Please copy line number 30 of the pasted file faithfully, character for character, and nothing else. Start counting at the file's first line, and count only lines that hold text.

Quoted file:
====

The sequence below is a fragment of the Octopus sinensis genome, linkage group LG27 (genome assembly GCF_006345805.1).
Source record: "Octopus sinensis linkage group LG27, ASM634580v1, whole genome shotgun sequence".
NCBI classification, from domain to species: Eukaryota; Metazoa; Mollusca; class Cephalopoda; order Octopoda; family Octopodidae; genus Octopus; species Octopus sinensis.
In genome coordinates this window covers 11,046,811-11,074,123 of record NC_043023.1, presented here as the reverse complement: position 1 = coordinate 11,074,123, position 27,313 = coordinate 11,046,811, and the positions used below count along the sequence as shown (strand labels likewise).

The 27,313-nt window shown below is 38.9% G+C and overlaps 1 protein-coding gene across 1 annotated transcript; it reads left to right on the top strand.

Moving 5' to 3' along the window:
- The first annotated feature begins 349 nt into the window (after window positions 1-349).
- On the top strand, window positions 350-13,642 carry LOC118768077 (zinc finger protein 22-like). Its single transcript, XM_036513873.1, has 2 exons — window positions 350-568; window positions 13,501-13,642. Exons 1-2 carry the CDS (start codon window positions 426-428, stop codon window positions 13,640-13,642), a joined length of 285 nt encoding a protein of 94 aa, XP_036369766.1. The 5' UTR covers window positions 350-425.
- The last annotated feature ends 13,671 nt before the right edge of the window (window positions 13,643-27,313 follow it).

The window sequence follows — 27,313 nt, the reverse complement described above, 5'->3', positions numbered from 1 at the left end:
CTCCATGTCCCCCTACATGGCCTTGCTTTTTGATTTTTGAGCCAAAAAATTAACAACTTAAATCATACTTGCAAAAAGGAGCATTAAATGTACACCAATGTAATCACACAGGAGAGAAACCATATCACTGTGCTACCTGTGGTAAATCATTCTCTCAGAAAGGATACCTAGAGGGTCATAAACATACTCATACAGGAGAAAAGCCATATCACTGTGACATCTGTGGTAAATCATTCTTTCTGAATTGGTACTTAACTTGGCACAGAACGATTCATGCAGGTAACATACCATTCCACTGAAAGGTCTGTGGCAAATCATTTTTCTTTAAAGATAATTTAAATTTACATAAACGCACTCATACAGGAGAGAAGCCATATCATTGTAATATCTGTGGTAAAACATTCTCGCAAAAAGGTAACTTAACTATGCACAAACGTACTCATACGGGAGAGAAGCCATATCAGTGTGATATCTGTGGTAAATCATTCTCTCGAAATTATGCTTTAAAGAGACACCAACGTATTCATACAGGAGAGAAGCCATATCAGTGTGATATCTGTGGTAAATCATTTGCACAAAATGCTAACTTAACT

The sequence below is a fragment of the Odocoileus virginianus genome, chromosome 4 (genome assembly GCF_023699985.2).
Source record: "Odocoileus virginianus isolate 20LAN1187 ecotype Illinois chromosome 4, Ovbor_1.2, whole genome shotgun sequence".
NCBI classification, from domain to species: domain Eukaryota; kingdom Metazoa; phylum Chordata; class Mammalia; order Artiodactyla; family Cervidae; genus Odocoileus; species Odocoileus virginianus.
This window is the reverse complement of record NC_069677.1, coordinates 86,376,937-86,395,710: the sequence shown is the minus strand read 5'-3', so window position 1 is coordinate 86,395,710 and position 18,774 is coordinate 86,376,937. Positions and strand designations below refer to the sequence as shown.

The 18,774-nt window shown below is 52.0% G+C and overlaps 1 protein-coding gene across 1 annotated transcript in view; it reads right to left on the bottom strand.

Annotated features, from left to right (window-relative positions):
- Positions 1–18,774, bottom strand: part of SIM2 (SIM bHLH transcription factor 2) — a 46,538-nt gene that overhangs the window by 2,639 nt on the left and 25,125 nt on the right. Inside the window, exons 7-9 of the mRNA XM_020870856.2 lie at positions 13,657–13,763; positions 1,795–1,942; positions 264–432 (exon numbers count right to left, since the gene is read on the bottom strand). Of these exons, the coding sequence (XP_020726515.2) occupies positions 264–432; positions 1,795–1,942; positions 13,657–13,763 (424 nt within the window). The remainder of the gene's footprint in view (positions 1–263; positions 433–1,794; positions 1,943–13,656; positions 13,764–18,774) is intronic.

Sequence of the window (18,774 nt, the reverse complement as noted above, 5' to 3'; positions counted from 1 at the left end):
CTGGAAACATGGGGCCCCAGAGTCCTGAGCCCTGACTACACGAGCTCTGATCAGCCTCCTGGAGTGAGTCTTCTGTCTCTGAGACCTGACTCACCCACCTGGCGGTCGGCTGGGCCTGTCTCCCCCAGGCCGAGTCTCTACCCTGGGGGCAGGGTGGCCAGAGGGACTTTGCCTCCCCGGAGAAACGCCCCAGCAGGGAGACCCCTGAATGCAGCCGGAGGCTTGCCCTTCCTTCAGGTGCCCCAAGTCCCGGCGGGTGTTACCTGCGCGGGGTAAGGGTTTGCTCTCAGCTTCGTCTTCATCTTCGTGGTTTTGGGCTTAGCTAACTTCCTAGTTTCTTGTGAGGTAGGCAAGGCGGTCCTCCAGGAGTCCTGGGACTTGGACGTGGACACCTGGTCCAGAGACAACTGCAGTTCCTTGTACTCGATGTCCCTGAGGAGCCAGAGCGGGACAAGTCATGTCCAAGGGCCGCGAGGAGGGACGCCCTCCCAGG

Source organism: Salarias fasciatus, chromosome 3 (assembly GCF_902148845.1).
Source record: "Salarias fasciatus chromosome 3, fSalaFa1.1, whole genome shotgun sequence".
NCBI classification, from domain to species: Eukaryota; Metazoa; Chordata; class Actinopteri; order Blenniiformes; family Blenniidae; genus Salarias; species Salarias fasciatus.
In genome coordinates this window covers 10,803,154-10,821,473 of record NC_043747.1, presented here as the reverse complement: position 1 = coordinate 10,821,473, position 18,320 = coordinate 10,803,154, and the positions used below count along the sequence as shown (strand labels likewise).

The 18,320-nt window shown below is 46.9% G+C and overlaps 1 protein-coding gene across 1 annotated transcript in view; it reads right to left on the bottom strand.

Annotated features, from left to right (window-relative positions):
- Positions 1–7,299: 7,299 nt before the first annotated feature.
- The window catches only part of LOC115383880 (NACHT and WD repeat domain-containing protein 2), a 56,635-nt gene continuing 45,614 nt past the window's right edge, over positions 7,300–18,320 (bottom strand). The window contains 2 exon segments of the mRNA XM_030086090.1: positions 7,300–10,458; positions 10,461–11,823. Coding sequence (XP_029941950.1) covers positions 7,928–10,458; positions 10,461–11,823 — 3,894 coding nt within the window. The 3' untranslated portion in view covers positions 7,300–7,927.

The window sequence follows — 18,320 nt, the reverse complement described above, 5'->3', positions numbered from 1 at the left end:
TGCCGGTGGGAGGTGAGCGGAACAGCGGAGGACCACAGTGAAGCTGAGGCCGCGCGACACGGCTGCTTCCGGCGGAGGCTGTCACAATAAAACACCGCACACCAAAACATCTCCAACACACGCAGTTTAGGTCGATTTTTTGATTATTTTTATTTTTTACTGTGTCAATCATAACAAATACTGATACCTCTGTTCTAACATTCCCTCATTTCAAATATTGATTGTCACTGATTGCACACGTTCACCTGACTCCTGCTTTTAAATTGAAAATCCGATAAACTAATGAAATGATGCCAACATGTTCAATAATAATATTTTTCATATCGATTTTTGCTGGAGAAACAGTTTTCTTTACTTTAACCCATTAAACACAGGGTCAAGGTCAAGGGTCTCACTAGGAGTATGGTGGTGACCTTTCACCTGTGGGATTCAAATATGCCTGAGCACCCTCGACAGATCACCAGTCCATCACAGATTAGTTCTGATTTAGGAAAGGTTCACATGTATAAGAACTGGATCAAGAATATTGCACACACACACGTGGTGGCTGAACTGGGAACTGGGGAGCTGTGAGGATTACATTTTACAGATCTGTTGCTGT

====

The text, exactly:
TGCCGGTGGGAGGTGAGCGGAACAGCGGAGGACCACAGTGAAGCTGAGGCCGCGCGACACGGCTGCTTCCGGCGGAGGCTGTCACAATAAAACACCGCACACCAAAACATCTCCAACACACGCAGTTTAGGTCGATTTTTTGATTATTTTTATTTTTTACTGTGTCAATCATAACAAATACTGATACCTCTGTTCTAACATTCCCTCATTTCAAATATTGATTGTCACTGATTGCACACGTTCACCTGACTCCTGCTTTTAAATTGAAAATCCGATAAACTAATGAAATGATGCCAACATGTTCAATAATAATATTTTTCATATCGATTTTTGCTGGAGAAACAGTTTTCTTTACTTTAACCCATTAAACACAGGGTCAAGGTCAAGGGTCTCACTAGGAGTATGGTGGTGACCTTTCACCTGTGGGATTCAAATATGCCTGAGCACCCTCGACAGATCACCAGTCCATCACAGATTAGTTCTGATTTAGGAAAGGTTCACATGTATAAGAACTGGATCAAGAATATTGCACACACACACGTGGTGGCTGAACTGGGAACTGGGGAGCTGTGAGGATTACATTTTACAGATCTGTTGCTGT